More information

MiSeq: Imaging and Base Calling

MiSeq: Imaging and Base Calling MiSeq: Imaging and Page Welcome Navigation Presenter Introduction MiSeq Sequencing Workflow Narration Welcome to MiSeq: Imaging and. This course takes 35 minutes to complete. Click Next to continue. Please

More information

PowerTeacher Gradebook: Analysis and Reporting Quick Reference Card

PowerTeacher Gradebook: Analysis and Reporting Quick Reference Card Quick Reference Card The Scoresheet Using the Scoresheet, you can create and score assignments, and view and edit final grades for students enrolled in a class. The Scoresheet has three modes: Assignments,

More information

DeCyder Extended Data Analysis module Version 1.0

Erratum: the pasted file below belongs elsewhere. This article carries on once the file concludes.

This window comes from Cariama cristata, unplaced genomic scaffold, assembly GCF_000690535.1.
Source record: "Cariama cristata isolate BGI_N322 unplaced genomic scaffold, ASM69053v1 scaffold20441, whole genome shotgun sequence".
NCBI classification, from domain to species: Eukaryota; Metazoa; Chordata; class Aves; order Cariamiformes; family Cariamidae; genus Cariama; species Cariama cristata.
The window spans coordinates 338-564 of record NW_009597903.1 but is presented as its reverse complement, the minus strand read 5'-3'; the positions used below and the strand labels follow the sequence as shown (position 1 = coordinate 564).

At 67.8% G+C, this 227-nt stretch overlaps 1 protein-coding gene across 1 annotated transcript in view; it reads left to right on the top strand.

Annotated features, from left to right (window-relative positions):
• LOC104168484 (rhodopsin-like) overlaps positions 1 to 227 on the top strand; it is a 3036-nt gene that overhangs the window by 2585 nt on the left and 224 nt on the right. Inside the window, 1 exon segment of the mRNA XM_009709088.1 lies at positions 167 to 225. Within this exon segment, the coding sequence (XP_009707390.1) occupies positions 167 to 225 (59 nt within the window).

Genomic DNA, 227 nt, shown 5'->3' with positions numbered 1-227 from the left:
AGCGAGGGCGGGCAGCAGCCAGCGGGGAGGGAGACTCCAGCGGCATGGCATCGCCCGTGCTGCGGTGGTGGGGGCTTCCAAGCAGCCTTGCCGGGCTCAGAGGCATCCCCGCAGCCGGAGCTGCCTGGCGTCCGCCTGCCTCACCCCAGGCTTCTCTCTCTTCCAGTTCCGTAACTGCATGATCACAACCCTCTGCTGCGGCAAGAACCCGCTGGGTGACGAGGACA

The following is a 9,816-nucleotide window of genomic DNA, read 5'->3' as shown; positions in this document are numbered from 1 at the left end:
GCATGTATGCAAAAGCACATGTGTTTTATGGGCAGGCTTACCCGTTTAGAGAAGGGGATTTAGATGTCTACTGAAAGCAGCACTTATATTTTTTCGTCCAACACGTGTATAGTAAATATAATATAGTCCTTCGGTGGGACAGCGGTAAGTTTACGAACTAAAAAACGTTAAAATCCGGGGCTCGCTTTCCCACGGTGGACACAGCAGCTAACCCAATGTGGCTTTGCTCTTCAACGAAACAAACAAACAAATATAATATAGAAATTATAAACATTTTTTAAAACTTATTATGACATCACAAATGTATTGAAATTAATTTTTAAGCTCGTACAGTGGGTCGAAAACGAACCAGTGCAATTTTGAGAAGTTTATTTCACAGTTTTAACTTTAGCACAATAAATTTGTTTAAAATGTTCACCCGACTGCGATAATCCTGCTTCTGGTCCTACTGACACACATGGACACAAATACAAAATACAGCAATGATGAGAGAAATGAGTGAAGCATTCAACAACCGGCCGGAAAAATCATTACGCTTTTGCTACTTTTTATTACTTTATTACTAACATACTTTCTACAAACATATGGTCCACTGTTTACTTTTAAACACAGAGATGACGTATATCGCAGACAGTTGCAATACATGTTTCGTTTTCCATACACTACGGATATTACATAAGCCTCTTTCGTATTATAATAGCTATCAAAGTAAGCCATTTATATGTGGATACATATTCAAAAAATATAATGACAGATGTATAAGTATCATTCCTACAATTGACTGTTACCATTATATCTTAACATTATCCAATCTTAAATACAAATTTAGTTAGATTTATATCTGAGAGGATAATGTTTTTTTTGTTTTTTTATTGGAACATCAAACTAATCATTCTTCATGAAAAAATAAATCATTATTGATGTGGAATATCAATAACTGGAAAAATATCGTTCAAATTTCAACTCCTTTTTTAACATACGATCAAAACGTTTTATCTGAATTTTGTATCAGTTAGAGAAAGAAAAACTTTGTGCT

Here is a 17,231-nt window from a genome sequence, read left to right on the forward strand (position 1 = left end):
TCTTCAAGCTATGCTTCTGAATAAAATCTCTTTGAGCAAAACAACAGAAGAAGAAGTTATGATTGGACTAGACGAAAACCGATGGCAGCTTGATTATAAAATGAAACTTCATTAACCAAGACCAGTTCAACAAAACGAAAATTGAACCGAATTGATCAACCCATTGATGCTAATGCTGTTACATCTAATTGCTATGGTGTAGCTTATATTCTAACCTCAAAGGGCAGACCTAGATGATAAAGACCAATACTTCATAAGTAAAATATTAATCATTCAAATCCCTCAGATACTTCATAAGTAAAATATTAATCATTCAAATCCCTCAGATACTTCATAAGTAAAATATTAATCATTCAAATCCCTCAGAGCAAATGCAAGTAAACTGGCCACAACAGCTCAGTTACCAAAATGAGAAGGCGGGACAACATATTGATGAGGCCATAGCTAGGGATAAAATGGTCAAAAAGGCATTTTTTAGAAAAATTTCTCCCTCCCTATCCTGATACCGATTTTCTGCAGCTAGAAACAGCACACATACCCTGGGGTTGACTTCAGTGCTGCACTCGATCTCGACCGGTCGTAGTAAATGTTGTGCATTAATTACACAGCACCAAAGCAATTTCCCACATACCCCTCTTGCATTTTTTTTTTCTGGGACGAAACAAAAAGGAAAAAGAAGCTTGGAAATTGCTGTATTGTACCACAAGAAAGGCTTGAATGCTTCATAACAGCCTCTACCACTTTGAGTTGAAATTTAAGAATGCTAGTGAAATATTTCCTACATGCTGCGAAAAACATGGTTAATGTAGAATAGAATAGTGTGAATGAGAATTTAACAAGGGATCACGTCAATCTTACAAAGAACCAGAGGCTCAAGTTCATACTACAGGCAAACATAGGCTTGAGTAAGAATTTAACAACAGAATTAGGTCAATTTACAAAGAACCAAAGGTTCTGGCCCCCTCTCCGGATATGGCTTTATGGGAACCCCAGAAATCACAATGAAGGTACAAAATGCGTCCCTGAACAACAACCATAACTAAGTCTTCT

DeCyder Extended Data Analysis module Version 1.0 GE Healthcare DeCyder Extended Data Analysis module Version 1.0 Module for DeCyder 2D version 6.5 User Manual Contents 1 Introduction 1.1 Introduction... 7 1.2 The DeCyder EDA User Manual... 9 1.3 Getting

More information

Comparative genomic hybridization Because arrays are more than just a tool for expression analysis

Comparative genomic hybridization Because arrays are more than just a tool for expression analysis Microarray Data Analysis Workshop MedVetNet Workshop, DTU 2008 Comparative genomic hybridization Because arrays are more than just a tool for expression analysis Carsten Friis ( with several slides from

More information

Appendix A How to create a data-sharing lab

Appendix A How to create a data-sharing lab Appendix A How to create a data-sharing lab Creating a lab involves completing five major steps: creating lists, then graphs, then the page for lab instructions, then adding forms to the lab instructions,

More information